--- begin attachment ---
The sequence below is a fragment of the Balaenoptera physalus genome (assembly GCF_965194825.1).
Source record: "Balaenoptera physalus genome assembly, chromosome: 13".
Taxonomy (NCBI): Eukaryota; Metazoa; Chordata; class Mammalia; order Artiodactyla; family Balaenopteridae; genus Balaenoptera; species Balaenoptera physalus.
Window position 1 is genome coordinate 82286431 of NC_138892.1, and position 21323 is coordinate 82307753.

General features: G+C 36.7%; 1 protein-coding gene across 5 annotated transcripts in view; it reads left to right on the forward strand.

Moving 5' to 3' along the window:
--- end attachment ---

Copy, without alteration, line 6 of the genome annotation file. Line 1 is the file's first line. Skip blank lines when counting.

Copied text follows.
Moving 5' to 3' along the window: